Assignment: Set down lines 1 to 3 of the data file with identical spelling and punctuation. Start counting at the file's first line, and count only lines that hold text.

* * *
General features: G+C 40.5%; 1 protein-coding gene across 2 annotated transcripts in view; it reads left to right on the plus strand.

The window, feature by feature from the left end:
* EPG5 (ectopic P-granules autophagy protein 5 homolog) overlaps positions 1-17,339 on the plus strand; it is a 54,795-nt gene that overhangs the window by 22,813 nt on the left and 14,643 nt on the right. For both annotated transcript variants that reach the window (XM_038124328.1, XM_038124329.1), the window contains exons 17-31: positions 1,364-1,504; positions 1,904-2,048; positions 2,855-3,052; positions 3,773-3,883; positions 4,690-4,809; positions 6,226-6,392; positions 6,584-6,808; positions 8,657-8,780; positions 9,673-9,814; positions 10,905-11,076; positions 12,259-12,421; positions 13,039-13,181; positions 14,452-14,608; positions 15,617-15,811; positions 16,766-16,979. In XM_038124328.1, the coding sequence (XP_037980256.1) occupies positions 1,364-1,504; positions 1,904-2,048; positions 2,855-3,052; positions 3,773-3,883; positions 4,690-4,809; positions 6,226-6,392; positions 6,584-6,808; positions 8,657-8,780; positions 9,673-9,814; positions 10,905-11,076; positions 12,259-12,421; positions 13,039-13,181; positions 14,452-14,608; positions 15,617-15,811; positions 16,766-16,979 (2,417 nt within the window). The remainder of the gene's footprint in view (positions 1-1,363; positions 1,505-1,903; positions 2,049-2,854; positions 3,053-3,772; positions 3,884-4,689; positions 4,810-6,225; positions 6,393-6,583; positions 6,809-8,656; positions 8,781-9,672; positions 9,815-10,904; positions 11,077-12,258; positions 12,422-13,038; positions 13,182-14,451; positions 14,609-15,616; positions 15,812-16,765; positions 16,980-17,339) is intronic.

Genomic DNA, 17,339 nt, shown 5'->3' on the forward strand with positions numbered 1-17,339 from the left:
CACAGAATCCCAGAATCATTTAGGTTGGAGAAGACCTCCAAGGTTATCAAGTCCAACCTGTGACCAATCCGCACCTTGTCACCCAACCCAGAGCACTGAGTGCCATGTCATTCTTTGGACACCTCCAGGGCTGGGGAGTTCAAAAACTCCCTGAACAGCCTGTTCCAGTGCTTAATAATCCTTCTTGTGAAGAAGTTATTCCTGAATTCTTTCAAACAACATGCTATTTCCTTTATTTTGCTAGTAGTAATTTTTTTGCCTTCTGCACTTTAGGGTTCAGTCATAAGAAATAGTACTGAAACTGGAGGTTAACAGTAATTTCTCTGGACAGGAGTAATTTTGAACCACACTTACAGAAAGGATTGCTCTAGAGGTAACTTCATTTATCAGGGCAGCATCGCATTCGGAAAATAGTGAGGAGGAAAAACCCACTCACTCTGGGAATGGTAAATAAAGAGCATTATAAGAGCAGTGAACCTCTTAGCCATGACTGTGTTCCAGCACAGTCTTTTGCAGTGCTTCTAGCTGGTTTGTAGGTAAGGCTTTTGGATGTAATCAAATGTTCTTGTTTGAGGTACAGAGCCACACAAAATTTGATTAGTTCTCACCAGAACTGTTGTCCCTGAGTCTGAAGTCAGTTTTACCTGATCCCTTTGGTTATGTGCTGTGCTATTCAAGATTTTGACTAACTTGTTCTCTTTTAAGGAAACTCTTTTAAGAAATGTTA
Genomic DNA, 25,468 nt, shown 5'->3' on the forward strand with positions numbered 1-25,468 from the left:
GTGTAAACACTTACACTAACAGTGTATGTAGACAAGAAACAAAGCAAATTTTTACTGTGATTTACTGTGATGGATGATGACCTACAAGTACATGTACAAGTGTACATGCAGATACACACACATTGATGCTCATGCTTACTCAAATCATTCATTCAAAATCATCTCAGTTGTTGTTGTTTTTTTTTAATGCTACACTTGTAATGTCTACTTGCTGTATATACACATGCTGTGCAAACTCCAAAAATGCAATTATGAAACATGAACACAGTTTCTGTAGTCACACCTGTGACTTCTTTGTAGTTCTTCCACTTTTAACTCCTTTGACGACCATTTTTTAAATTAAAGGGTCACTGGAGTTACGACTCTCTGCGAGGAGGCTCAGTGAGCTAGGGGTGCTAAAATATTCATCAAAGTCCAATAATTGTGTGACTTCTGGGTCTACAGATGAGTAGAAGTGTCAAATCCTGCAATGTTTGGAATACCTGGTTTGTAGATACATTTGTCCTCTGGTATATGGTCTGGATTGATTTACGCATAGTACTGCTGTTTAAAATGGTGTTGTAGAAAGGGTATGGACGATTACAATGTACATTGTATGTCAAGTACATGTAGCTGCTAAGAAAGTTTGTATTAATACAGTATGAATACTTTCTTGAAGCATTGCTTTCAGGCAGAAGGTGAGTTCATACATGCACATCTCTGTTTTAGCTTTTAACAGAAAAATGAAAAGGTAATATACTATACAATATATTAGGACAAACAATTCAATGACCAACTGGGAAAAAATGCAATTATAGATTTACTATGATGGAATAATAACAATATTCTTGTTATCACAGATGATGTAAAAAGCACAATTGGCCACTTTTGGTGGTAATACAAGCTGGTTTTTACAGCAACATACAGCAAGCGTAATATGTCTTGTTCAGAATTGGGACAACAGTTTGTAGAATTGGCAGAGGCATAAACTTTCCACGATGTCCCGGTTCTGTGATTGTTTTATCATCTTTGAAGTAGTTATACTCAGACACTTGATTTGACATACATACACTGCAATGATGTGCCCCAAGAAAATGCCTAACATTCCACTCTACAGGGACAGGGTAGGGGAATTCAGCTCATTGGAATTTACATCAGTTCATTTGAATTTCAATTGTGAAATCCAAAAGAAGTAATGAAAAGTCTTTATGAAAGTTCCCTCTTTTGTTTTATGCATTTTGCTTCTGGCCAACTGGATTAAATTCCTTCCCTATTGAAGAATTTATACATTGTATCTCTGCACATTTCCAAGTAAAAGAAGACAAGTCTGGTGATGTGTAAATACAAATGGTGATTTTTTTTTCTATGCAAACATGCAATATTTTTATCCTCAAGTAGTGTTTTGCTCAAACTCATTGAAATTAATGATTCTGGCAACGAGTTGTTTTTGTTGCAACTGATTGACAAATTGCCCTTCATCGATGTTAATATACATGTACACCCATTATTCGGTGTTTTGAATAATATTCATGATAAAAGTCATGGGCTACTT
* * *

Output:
General features: G+C 40.5%; 1 protein-coding gene across 2 annotated transcripts in view; it reads left to right on the plus strand.

The window, feature by feature from the left end:
* EPG5 (ectopic P-granules autophagy protein 5 homolog) overlaps positions 1-17,339 on the plus strand; it is a 54,795-nt gene that overhangs the window by 22,813 nt on the left and 14,643 nt on the right. For both annotated transcript variants that reach the window (XM_038124328.1, XM_038124329.1), the window contains exons 17-31: positions 1,364-1,504; positions 1,904-2,048; positions 2,855-3,052; positions 3,773-3,883; positions 4,690-4,809; positions 6,226-6,392; positions 6,584-6,808; positions 8,657-8,780; positions 9,673-9,814; positions 10,905-11,076; positions 12,259-12,421; positions 13,039-13,181; positions 14,452-14,608; positions 15,617-15,811; positions 16,766-16,979. In XM_038124328.1, the coding sequence (XP_037980256.1) occupies positions 1,364-1,504; positions 1,904-2,048; positions 2,855-3,052; positions 3,773-3,883; positions 4,690-4,809; positions 6,226-6,392; positions 6,584-6,808; positions 8,657-8,780; positions 9,673-9,814; positions 10,905-11,076; positions 12,259-12,421; positions 13,039-13,181; positions 14,452-14,608; positions 15,617-15,811; positions 16,766-16,979 (2,417 nt within the window). The remainder of the gene's footprint in view (positions 1-1,363; positions 1,505-1,903; positions 2,049-2,854; positions 3,053-3,772; positions 3,884-4,689; positions 4,810-6,225; positions 6,393-6,583; positions 6,809-8,656; positions 8,781-9,672; positions 9,815-10,904; positions 11,077-12,258; positions 12,422-13,038; positions 13,182-14,451; positions 14,609-15,616; positions 15,812-16,765; positions 16,980-17,339) is intronic.